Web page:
- The Washington Times - Friday, October 12, 2001

Although airlines, airline unions, airports and Congress are almost never in agreement about anything, since the Sept. 11 terrorist attacks, all have spoken with one voice when it comes to the issue of airport passenger and baggage screening. The message: It is time to take this task away from the airlines and hand it over to the government.
Airlines, it is agreed by everyone, do a poor job as was made tragically clear last month.
Ironically, in this rush to federalize airport security, one small but important detail is being overlooked: As far as passenger screening is concerned, the system worked the way it was supposed to. None of the weapons believed to have been used by the hijackers was illegal under Federal Aviation Administration regulations in place at the time.
Give credit to the FAA and the airlines for making sure that this point receives scant attention. Each has its own reasons for not wanting anyone to examine things too closely. FAA, which regularly is criticized for its inability to deploy modern air traffic control technology, has no desire to be blamed for the worst attack on American soil in the history of the nation.
Airlines also have a reason: They always have resented the fact that, unlike their counterparts in many other nations, they are responsible for providing passenger and baggage screening, which is subcontracted to outside security firms. Airlines collectively spend about $1 billion per year on this and although that sounds like a lot of money, it's actually less than 1 percent of annual operating expenses for the industry. But in a business that rarely manages a 3 percent profit margin in the good years, every little bit helps.
However, even if we acknowledge these ulterior motives, there still is a very good reason to transfer this responsibility to the government: As was made clear again last month, it is a component of national security.
For at least the past 30 years, air transport has been a particular target of state-sponsored terrorism. Airlines have neither the financial resources nor the legal firepower to effectively combat it. Privacy laws, civil liberties organizations and even foreign governments can place obstacles in their paths that no private entity can overcome. Even something as obviously necessary as passenger profiling becomes, in the eyes of the domestic civil rights lobby, an egregious intrusion on personal privacy.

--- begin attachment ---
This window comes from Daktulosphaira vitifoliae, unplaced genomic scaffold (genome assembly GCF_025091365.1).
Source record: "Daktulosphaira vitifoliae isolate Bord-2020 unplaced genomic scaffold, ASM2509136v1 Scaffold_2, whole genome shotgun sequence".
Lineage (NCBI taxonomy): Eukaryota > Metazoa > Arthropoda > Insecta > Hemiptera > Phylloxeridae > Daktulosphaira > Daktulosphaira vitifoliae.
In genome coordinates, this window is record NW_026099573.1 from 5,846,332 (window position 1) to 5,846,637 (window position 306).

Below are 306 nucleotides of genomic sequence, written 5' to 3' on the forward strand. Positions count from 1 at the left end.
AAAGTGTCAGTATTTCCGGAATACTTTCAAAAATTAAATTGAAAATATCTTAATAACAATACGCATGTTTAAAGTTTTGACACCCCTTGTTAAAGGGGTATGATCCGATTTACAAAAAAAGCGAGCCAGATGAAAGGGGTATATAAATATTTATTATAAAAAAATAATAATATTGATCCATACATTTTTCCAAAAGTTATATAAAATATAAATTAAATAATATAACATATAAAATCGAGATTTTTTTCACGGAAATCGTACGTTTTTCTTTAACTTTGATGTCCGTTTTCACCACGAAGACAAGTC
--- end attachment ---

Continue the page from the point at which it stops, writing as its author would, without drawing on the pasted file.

But it is a mistake to believe that simply federalizing airport security automatically will make it any more efficient, or even safer for passengers. Unless careful thought is given to achieving the desired outcome all it will do is to create another powerful federal agency that will be insulated and largely unaccountable to the American people for any future failures, as indeed, are all government agencies, at just about every level.
After all, it was the breakdown of the federal intelligence, security and immigration agencies that permitted these terrorists to obtain visas from U.S. consulates, to enter the U.S., to violate the terms of their visas, to establish themselves in communities, and to train at U.S. flight schools. Intelligence agencies ignored or downplayed signs that something big was coming and failed utterly to comprehend and evaluate the capabilities of a determined terrorist organization.
In the race to find an answer that will make everyone feel safer there appears to have been a willing suspension of disbelief about the facts. The very people who will use Federal Express or United Parcel Service to send a routine business communication rather than entrust it to the hands of the U.S. Postal Service suddenly believe that another well-paid federal work force is the solution to our security nightmare.
OK, here are a few questions to consider: Will federal screeners have civil service protection that makes it impossible to fire the incompetent ones, so they are merely shuffled around the system or promoted? Will they be permitted to unionize and negotiate working rules and conditions so all the positions but one close from 12:00 to 1:00 pm for lunch, as occurs at the Post Office?
Will the security staff be required to stay at their scanners when bad weather delay departures and arrivals past quitting time? What happens on federal "snow days?" And after we federalize it, how do we keep Congress from continually meddling and holding security funding hostage to the latest pet project on the Hill? Will every airport in West Virginia be equipped with the hottest scanner technology and a work force of hundreds, while other, larger airports with less powerful political patrons go begging?
Here is one more issue that no one wants to consider but that must be addressed: liability. Courts consistently have ruled that individual American citizens do not have legal recourse for the failings of the police to keep them safe and secure. So who pays when screeners fail?
Fortunately, there is another way: let the federal government take over responsibility for security and pay for it with a(nother) ticket tax or out of the general fund, but have the actual work done by private sector firms, as is the practice in many other countries. The government needs to maintain close oversight and the authority to deal with incompetent screeners. It can do that through a contracting relationship but it never will be able to police itself.

Perry Flint is executive editor of Air Transport World Magazine.

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